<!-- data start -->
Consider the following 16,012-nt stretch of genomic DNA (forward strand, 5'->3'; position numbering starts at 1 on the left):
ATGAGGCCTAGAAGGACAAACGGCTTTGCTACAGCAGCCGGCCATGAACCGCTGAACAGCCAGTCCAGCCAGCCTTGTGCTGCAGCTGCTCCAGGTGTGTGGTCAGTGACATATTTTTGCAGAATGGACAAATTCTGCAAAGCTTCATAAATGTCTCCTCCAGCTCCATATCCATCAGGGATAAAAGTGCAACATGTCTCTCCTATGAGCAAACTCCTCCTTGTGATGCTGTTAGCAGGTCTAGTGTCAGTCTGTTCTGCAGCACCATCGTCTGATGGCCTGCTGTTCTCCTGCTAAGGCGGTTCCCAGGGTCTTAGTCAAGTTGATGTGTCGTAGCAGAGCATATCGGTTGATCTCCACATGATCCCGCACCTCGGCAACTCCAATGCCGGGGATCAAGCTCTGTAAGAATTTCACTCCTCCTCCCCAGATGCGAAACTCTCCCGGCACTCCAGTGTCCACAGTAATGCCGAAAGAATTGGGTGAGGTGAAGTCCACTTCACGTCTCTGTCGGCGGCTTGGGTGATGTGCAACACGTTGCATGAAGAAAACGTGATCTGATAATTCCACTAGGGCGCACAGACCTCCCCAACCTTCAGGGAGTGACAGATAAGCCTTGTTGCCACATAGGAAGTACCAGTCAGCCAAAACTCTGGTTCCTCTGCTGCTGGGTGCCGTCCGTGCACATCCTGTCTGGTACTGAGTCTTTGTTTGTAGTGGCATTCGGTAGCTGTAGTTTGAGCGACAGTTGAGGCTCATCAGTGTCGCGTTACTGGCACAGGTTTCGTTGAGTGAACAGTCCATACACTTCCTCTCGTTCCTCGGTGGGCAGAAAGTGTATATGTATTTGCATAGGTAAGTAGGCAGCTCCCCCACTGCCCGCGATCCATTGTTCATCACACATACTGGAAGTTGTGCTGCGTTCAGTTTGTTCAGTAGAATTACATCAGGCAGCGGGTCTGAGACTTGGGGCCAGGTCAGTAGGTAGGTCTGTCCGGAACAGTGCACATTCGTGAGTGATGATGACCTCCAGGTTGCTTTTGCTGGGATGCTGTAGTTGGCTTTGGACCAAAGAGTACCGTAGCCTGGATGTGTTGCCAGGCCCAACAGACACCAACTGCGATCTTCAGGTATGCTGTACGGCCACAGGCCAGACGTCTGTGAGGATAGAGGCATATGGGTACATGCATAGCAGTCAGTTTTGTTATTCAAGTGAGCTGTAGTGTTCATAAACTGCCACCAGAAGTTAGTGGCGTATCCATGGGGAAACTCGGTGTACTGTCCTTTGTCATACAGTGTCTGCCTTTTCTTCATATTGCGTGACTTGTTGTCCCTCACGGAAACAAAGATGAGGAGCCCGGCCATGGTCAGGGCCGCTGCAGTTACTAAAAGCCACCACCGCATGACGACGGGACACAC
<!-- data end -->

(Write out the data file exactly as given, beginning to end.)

Consider the following 16,012-nt stretch of genomic DNA (forward strand, 5'->3'; position numbering starts at 1 on the left):
ATGAGGCCTAGAAGGACAAACGGCTTTGCTACAGCAGCCGGCCATGAACCGCTGAACAGCCAGTCCAGCCAGCCTTGTGCTGCAGCTGCTCCAGGTGTGTGGTCAGTGACATATTTTTGCAGAATGGACAAATTCTGCAAAGCTTCATAAATGTCTCCTCCAGCTCCATATCCATCAGGGATAAAAGTGCAACATGTCTCTCCTATGAGCAAACTCCTCCTTGTGATGCTGTTAGCAGGTCTAGTGTCAGTCTGTTCTGCAGCACCATCGTCTGATGGCCTGCTGTTCTCCTGCTAAGGCGGTTCCCAGGGTCTTAGTCAAGTTGATGTGTCGTAGCAGAGCATATCGGTTGATCTCCACATGATCCCGCACCTCGGCAACTCCAATGCCGGGGATCAAGCTCTGTAAGAATTTCACTCCTCCTCCCCAGATGCGAAACTCTCCCGGCACTCCAGTGTCCACAGTAATGCCGAAAGAATTGGGTGAGGTGAAGTCCACTTCACGTCTCTGTCGGCGGCTTGGGTGATGTGCAACACGTTGCATGAAGAAAACGTGATCTGATAATTCCACTAGGGCGCACAGACCTCCCCAACCTTCAGGGAGTGACAGATAAGCCTTGTTGCCACATAGGAAGTACCAGTCAGCCAAAACTCTGGTTCCTCTGCTGCTGGGTGCCGTCCGTGCACATCCTGTCTGGTACTGAGTCTTTGTTTGTAGTGGCATTCGGTAGCTGTAGTTTGAGCGACAGTTGAGGCTCATCAGTGTCGCGTTACTGGCACAGGTTTCGTTGAGTGAACAGTCCATACACTTCCTCTCGTTCCTCGGTGGGCAGAAAGTGTATATGTATTTGCATAGGTAAGTAGGCAGCTCCCCCACTGCCCGCGATCCATTGTTCATCACACATACTGGAAGTTGTGCTGCGTTCAGTTTGTTCAGTAGAATTACATCAGGCAGCGGGTCTGAGACTTGGGGCCAGGTCAGTAGGTAGGTCTGTCCGGAACAGTGCACATTCGTGAGTGATGATGACCTCCAGGTTGCTTTTGCTGGGATGCTGTAGTTGGCTTTGGACCAAAGAGTACCGTAGCCTGGATGTGTTGCCAGGCCCAACAGACACCAACTGCGATCTTCAGGTATGCTGTACGGCCACAGGCCAGACGTCTGTGAGGATAGAGGCATATGGGTACATGCATAGCAGTCAGTTTTGTTATTCAAGTGAGCTGTAGTGTTCATAAACTGCCACCAGAAGTTAGTGGCGTATCCATGGGGAAACTCGGTGTACTGTCCTTTGTCATACAGTGTCTGCCTTTTCTTCATATTGCGTGACTTGTTGTCCCTCACGGAAACAAAGATGAGGAGCCCGGCCATGGTCAGGGCCGCTGCAGTTACTAAAAGCCACCACCGCATGACGACGGGACACAC